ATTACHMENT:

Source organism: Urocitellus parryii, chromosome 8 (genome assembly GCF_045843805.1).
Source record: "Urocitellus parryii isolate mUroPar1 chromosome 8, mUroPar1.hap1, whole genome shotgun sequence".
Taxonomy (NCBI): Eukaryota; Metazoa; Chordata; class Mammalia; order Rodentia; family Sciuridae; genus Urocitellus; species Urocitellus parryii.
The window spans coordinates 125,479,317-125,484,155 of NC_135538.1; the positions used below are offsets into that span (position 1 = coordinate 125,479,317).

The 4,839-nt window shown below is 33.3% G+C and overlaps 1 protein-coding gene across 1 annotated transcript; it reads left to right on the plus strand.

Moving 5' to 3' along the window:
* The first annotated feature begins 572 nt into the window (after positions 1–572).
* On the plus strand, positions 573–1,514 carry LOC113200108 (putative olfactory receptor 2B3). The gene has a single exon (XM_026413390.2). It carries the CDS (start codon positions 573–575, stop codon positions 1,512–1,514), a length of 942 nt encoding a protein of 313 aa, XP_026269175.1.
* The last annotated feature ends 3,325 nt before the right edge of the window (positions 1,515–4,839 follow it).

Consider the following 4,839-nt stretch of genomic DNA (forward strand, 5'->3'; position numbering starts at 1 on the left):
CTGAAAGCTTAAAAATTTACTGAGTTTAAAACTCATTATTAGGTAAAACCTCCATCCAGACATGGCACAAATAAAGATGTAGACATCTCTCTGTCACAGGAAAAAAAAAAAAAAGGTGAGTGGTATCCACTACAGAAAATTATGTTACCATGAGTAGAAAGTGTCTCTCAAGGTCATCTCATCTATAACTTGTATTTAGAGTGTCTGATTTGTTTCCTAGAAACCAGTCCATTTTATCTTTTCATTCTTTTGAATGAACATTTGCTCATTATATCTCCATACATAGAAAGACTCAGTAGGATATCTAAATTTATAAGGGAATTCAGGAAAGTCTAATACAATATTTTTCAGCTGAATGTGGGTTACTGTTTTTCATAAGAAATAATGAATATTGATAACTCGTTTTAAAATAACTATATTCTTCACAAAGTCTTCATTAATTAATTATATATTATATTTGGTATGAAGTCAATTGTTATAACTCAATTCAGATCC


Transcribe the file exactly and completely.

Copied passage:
Source organism: Urocitellus parryii, chromosome 8 (genome assembly GCF_045843805.1).
Source record: "Urocitellus parryii isolate mUroPar1 chromosome 8, mUroPar1.hap1, whole genome shotgun sequence".
Taxonomy (NCBI): Eukaryota; Metazoa; Chordata; class Mammalia; order Rodentia; family Sciuridae; genus Urocitellus; species Urocitellus parryii.
The window spans coordinates 125,479,317-125,484,155 of NC_135538.1; the positions used below are offsets into that span (position 1 = coordinate 125,479,317).

The 4,839-nt window shown below is 33.3% G+C and overlaps 1 protein-coding gene across 1 annotated transcript; it reads left to right on the plus strand.

Moving 5' to 3' along the window:
* The first annotated feature begins 572 nt into the window (after positions 1–572).
* On the plus strand, positions 573–1,514 carry LOC113200108 (putative olfactory receptor 2B3). The gene has a single exon (XM_026413390.2). It carries the CDS (start codon positions 573–575, stop codon positions 1,512–1,514), a length of 942 nt encoding a protein of 313 aa, XP_026269175.1.
* The last annotated feature ends 3,325 nt before the right edge of the window (positions 1,515–4,839 follow it).

Consider the following 4,839-nt stretch of genomic DNA (forward strand, 5'->3'; position numbering starts at 1 on the left):
CTGAAAGCTTAAAAATTTACTGAGTTTAAAACTCATTATTAGGTAAAACCTCCATCCAGACATGGCACAAATAAAGATGTAGACATCTCTCTGTCACAGGAAAAAAAAAAAAAAGGTGAGTGGTATCCACTACAGAAAATTATGTTACCATGAGTAGAAAGTGTCTCTCAAGGTCATCTCATCTATAACTTGTATTTAGAGTGTCTGATTTGTTTCCTAGAAACCAGTCCATTTTATCTTTTCATTCTTTTGAATGAACATTTGCTCATTATATCTCCATACATAGAAAGACTCAGTAGGATATCTAAATTTATAAGGGAATTCAGGAAAGTCTAATACAATATTTTTCAGCTGAATGTGGGTTACTGTTTTTCATAAGAAATAATGAATATTGATAACTCGTTTTAAAATAACTATATTCTTCACAAAGTCTTCATTAATTAATTATATATTATATTTGGTATGAAGTCAATTGTTATAACTCAATTCAGATCC